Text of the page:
Bill to regulate Ontario gas prices passes second reading
Timmins MPP Gilles Bisson says bill will go to committee for review
A bill to regulate gas prices in Ontario has cleared another hurdle at Queen's Park, but it will need support from the Progressive Conservatives before it goes any further.
Timmins MPP Gilles Bisson tabled The Fairness is Petroleum Products Pricing Act earlier this year.
The bill has now passed a second reading in the legislature and is set to go before the Legislative Assembly Committee for review.
If passed, the bill would allow the Ontario Energy Board to regulate the retail price and wholesale mark-up of petroleum products.
Bill targets price gaps, weekend spikes
Bisson told CBC News one of the goals is to reduce the wide price gap among communities, particularly in the north.
"You'll leave Timmins and you'll drive down 144, go through Sudbury get into 69 and eventually down to the 400, and you'll see as much as 10 to 15 cents a litre difference, depending where you are," Bisson said.
"And imagine if you live in a place like Moosonee or Attawapiskat. There, you're paying prices that people would faint if they got to the pumps."
Regulation would also help to eliminate "weekend spikes" in gas prices.
This isn't the first time Bisson has raised the issue of price gouging at the pumps. He previously introduced a similar bill that was voted down by the former Liberal government.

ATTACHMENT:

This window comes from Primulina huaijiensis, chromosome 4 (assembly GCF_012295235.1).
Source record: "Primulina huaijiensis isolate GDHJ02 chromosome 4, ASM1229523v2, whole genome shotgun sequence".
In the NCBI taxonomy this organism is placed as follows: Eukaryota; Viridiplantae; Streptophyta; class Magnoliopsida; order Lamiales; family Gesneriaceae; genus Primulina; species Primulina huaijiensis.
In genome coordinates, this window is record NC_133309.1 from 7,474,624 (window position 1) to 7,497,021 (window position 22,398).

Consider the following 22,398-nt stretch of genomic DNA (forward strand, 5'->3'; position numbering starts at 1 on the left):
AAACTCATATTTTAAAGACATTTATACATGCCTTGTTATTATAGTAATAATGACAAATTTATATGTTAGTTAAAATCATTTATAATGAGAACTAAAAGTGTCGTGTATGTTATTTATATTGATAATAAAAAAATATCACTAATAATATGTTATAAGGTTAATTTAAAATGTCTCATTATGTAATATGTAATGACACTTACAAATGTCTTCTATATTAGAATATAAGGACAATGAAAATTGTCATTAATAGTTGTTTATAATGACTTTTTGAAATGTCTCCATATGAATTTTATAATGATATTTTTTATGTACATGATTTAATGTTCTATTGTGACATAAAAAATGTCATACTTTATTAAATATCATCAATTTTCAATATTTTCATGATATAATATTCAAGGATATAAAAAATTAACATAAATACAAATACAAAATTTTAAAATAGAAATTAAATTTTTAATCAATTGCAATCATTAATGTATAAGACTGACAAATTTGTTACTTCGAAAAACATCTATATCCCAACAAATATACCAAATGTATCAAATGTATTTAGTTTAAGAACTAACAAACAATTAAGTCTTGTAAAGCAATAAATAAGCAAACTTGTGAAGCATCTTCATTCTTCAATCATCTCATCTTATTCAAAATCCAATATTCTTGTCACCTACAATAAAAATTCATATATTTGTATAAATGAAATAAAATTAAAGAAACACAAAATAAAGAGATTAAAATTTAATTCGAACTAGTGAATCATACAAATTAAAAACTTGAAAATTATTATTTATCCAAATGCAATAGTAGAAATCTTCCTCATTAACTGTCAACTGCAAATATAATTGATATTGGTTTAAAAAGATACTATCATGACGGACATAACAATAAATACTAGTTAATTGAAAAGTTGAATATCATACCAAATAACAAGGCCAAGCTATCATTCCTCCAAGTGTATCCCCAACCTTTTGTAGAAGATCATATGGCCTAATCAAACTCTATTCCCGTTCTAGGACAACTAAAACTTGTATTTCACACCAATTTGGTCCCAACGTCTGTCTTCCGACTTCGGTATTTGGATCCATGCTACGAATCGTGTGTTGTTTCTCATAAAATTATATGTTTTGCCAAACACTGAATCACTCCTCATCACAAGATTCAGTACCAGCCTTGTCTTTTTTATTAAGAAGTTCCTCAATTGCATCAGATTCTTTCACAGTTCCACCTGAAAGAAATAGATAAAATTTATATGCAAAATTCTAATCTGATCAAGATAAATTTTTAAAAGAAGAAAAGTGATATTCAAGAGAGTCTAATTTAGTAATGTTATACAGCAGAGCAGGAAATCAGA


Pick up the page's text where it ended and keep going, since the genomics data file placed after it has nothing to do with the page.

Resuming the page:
Bisson said the legislation had some Conservative support at the time and he's hopeful that will continue as the bill heads to committee.
Cutting taxes not the answer
PC leader Doug Ford campaigned on a promise to lower gas prices by cutting cap-and-trade and the fuel tax, something Bisson argues won't fix the flaws in the system.
"Imagine if the price of gas was $1.40 and the government reduces it to $1.35. The gas companies within a couple of weeks will have them back up to $1.40," he said.
"So what has the government done? Transferred the tax out of our pocket and put it into the pockets of the oil company."
Bisson said the government will now have to call the bill at committee to proceed with public hearings before the legislation can go further.
Those hearings would also allow for feedback from the oil and gas industry.
"We understand gas companies have got to make a profit, the oil companies have to make a profit. Nobody runs for free," Bisson said.
"But there needs to be something that says you can't gouge the public and that's what this bill tries to do."